However, some patients have experienced medical complications when Zimmer’s M/L Taper or M/L Taper with Kinectiv Technology Hip implants have been combined with its VerSys Femoral Head. These complications can be significant. (13) (14)

Get Medical Advice

Before undergoing any hip replacement procedure, you should seek recommendations from your doctor regarding the safest, most effective hip implants for you.

If you need hip revision surgery after you have a hip implant, you may also want to consult an attorney regarding any potential defect in your implant.

  1. Canham, C.D., et al. (2017, April 15). Corrosion and adverse local tissue reaction after total hip arthroplasty with a modular titanium alloy femoral neck. Retrieved from https://www.ncbi.nlm.nih.gov/pmc/articles/PMC5712034/
  2. Mistry, J.B., et al. (2016, February 11). Trunnionosis in total hip arthroplasty: a review. Retrieved from https://www.ncbi.nlm.nih.gov/pmc/articles/PMC4805640/
  3. U.S. Food & Drug Administration. (2015, May 18). Class 1 Device Recall. Zimmer M/L Taper Hip Prosthesis with Kinectiv Technology. Retrieved from https://www.accessdata.fda.gov/scripts/cdrh/cfdocs/cfRes/res.cfm?ID=137182
  4. U.S. Food & Drug Administration. (2018, December 11). Medical Device Recalls, Retrieved from https://www.accessdata.fda.gov/scripts/cdrh/cfdocs/cfRES/res.cfm?start_search=1&event_id=71272
  5. U.S. Food & Drug Administration. (2015, May 18). Class 1 Device Recall. Zimmer M/L Taper Hip Prosthesis with Kinectiv Technology. Retrieved from https://www.accessdata.fda.gov/scripts/cdrh/cfdocs/cfRes/res.cfm?ID=137182
  6. U.S. Food & Drug Administration. (2018, March 1). Class 2 Device Recall. Zimmer M/L Taper Hip Prosthesis, 7711 Series. Retrieved from https://www.accessdata.fda.gov/scripts/cdrh/cfdocs/cfRES/res.cfm?id=162236
  7. U.S. Food & Drug Administration. (2014, May 23). Class 2 Device Recall. Zimmer M/L Taper Hip Prosthesis with Kinectiv Technology. Retrieved from https://www.accessdata.fda.gov/scripts/cdrh/cfdocs/cfRES/res.cfm?id=127546
  8. U.S. Food & Drug Administration. (2018, May 30). Class 2 Device Recall. Zimmer M/L Taper Hip Prosthesis with Modular Neck Technology. Retrieved from https://www.accessdata.fda.gov/scripts/cdrh/cfdocs/cfRes/res.cfm?ID=164813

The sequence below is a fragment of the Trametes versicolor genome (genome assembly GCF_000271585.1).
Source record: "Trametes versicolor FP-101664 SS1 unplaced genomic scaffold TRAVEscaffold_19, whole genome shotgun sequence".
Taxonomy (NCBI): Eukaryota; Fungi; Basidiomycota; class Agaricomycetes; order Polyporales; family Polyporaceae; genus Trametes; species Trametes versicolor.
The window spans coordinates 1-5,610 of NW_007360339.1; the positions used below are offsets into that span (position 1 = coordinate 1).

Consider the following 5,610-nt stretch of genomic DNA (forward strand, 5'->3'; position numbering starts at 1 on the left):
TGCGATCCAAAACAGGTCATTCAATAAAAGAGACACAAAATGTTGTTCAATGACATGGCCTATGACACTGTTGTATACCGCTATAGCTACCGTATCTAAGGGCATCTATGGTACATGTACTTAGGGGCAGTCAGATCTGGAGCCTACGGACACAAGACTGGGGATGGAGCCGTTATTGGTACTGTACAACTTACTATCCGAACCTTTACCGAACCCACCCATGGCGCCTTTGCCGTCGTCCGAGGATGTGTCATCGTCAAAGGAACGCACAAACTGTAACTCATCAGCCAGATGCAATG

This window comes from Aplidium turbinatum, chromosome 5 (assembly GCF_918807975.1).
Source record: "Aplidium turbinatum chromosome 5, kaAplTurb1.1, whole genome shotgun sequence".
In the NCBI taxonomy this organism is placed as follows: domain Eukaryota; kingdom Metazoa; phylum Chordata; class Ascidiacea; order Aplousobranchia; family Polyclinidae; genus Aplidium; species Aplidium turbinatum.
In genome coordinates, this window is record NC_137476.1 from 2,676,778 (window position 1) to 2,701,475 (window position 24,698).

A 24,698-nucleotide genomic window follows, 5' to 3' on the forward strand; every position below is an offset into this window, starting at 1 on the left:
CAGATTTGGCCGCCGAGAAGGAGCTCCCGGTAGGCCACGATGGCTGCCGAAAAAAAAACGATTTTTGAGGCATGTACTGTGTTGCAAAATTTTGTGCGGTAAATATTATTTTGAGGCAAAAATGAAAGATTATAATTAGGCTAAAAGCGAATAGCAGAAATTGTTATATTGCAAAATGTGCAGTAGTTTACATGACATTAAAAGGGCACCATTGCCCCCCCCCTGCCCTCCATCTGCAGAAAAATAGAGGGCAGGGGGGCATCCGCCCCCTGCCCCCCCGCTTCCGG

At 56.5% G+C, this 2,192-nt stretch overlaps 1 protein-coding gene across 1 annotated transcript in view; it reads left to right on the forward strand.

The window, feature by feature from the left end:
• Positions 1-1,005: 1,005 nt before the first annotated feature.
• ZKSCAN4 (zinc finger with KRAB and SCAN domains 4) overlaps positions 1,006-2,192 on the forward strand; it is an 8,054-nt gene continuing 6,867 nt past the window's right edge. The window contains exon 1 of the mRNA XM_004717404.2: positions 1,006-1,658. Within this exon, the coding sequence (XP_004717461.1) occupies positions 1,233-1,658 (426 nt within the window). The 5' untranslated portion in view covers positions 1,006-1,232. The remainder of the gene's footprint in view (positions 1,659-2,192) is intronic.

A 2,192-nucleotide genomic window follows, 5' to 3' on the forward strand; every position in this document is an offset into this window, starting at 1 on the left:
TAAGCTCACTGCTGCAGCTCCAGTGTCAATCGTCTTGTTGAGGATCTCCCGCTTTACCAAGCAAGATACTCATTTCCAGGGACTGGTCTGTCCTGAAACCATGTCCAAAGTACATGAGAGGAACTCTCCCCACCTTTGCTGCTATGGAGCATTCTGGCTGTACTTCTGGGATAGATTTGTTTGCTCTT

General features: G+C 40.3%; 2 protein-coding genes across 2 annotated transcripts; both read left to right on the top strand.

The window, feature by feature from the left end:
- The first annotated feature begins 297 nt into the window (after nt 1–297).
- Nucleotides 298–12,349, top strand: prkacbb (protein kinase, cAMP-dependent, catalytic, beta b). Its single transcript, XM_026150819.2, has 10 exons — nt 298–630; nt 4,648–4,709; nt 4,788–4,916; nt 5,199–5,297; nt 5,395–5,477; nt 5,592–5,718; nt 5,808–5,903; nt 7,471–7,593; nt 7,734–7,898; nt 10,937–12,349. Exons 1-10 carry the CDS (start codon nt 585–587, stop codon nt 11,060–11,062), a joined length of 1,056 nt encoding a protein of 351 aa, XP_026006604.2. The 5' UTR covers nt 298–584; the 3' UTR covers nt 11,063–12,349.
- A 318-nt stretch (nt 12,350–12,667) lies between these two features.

9. U.S. Food & Drug Administration. (2018, November 16). General Information about Hip Implants. Retrieved from https://www.fda.gov/MedicalDevices/ProductsandMedicalProcedures/ImplantsandProsthetics/MetalonMetalHipImplants/ucm241594.htm
  10. U.S. Food & Drug Administration. (2018, November 16). The Hip Joint. Retrieved from https://www.fda.gov/MedicalDevices/ProductsandMedicalProcedures/ImplantsandProsthetics/MetalonMetalHipImplants/ucm241593.htm
  11. U.S. Food & Drug Administration. (2018, November 16). General Information about Hip Implants. Retrieved from https://www.fda.gov/MedicalDevices/ProductsandMedicalProcedures/ImplantsandProsthetics/MetalonMetalHipImplants/ucm241594.htm
  12. United States Judicial Panel on Multidistrict Litigation. (2018, October 3). In Re: Zimmer M/L Taper Hip Prosthesis or M/L Taper Hip Prosthesis with Kinectiv Technology and Versys Femoral Head Products Liability Litigation. MDL No. 2859. Transfer Order. Retrieved from https://www.jpml.uscourts.gov/sites/jpml/files/MDL-2859-Transfer-Order-09-18.pdf
  13. Ibid.
  14. United States District Court. District of Minnesota. (2018, May 18). Judith Harms and Samuel Harms, Plaintiffs, v. Zimmer, Inc., and Zimmer Holdings, Inc., n/k/a Zimmer Biomet Holdings, Inc. Complaint and Jury Trial Demand. Retrieved from https://jc6kx1c9izw3wansr3nmip8k-wpengine.netdna-ssl.com/wp-content/uploads/2018-5-18-kinectiv-harms-complaint.pdf